|A military role|
The Spanish threat
In response, Captain Robert Salmon (Master of Trinity House 1588-89) wrote to Lord Burghley, the Queen's advisor. Salmon told him that it was possible to fit out 30 merchant ships in four days for the use of the Lord High Admiral, Lord Henry Seymour.
Lord Seymour ordered Captain Salmon to 'go with his galley and make ready to guard the mouth of the Thames'.
As it turned out, the Trinity ships did not see any action against the Spanish in 1588. Nevertheless, the threat from the Armada had been real enough.
Mutiny and invasion
The only other time in the history of Trinity House when they armed their ships to protect the coast was during the Napoleonic Wars. In 1803 they were formed into the Trinity House Volunteer Artillery. They blockaded the Thames at Lower Hope as a defence against a threatened French invasion.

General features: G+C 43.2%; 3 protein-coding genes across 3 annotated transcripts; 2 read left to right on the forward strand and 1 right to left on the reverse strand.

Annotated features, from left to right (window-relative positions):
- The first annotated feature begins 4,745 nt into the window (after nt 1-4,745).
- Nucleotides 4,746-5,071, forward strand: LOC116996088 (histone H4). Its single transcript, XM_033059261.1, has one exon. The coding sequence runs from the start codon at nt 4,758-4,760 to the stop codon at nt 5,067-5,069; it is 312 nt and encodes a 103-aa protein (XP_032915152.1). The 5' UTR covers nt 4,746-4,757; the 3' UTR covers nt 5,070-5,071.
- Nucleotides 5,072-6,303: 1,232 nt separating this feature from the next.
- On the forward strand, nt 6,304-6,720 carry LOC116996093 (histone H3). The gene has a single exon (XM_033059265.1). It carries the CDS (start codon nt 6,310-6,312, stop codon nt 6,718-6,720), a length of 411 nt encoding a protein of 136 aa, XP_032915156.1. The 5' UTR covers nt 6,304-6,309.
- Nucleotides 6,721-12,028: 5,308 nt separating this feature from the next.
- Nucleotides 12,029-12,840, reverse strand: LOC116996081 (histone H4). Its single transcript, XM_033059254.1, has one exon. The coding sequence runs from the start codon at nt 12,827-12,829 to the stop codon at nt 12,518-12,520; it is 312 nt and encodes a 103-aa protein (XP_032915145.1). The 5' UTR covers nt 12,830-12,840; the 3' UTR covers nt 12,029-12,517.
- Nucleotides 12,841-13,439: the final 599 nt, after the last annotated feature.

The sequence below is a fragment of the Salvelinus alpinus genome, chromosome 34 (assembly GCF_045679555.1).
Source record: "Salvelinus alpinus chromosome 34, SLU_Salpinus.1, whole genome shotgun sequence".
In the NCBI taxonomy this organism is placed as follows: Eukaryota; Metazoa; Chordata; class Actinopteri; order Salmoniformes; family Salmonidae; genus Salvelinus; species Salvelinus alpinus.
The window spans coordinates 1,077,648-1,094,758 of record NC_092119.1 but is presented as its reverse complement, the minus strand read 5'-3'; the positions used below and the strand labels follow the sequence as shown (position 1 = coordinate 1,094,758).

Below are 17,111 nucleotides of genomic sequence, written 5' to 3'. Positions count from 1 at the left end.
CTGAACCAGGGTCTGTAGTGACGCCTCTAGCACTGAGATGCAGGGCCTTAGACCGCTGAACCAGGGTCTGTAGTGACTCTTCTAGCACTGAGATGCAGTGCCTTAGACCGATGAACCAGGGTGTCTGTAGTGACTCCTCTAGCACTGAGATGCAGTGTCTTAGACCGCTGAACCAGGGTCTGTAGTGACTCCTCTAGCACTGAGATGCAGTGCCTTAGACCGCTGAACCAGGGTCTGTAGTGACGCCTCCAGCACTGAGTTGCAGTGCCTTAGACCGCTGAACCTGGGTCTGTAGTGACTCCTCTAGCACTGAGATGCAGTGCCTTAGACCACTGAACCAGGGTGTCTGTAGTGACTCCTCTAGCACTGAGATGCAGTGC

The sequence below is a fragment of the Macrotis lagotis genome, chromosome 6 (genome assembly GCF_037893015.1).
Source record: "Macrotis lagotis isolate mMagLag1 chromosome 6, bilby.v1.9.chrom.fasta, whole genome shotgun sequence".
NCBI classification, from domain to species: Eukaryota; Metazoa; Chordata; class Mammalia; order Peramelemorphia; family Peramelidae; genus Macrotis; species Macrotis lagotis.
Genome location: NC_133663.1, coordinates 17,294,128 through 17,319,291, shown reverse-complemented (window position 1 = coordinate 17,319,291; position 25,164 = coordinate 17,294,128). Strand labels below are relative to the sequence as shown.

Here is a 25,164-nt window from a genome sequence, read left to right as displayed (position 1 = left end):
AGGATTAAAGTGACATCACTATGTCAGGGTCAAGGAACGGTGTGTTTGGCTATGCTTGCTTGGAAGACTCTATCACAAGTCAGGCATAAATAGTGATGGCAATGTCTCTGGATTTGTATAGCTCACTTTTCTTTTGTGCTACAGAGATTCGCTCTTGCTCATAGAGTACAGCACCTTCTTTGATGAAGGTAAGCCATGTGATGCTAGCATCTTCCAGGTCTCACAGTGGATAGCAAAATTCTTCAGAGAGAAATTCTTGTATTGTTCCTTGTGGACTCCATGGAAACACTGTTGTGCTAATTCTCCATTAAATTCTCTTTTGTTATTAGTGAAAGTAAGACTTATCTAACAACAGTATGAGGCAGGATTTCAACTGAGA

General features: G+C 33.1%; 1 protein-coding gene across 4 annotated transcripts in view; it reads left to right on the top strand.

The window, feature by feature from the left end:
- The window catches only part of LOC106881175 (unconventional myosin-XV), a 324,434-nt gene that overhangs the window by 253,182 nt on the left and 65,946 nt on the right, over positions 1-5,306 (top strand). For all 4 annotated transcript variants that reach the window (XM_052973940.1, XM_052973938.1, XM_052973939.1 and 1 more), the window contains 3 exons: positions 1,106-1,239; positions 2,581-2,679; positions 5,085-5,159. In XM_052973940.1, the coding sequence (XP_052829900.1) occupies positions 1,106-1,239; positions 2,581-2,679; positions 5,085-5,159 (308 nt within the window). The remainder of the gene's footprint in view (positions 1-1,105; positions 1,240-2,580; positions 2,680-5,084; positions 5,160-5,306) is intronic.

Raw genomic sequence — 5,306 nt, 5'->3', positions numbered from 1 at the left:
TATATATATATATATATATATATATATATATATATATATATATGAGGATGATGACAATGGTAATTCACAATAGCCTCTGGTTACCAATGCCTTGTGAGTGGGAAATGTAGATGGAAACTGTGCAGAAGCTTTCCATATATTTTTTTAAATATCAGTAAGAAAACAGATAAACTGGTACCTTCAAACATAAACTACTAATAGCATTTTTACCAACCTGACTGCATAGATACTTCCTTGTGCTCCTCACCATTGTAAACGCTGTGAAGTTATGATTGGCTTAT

Putting out the lights
On only three occasions during its history has Trinity House put out its lights or removed buoys. The first time was during the Second Anglo-Dutch War (1665-67).
Charles II and his government insisted that all beacons and buoys be removed from the coast and from the Thames. Unfortunately, more of the English fleet were sunk because of this action than by the Dutch Navy at the Four Days Battle in June 1666.
During the First and Second World Wars Trinity House's lights remained off, but they were occasionally relit for the use of Allied shipping and fleet movements.
This image shows a convoy arriving off St Anthony's Lighthouse at Falmouth. The Trinity lighthouse was painted in camouflage colours.
Turning off the lights in wartime was a risky business. On 28 October 1915, the cruiser HMS Argyll was wrecked on the Bell Rock.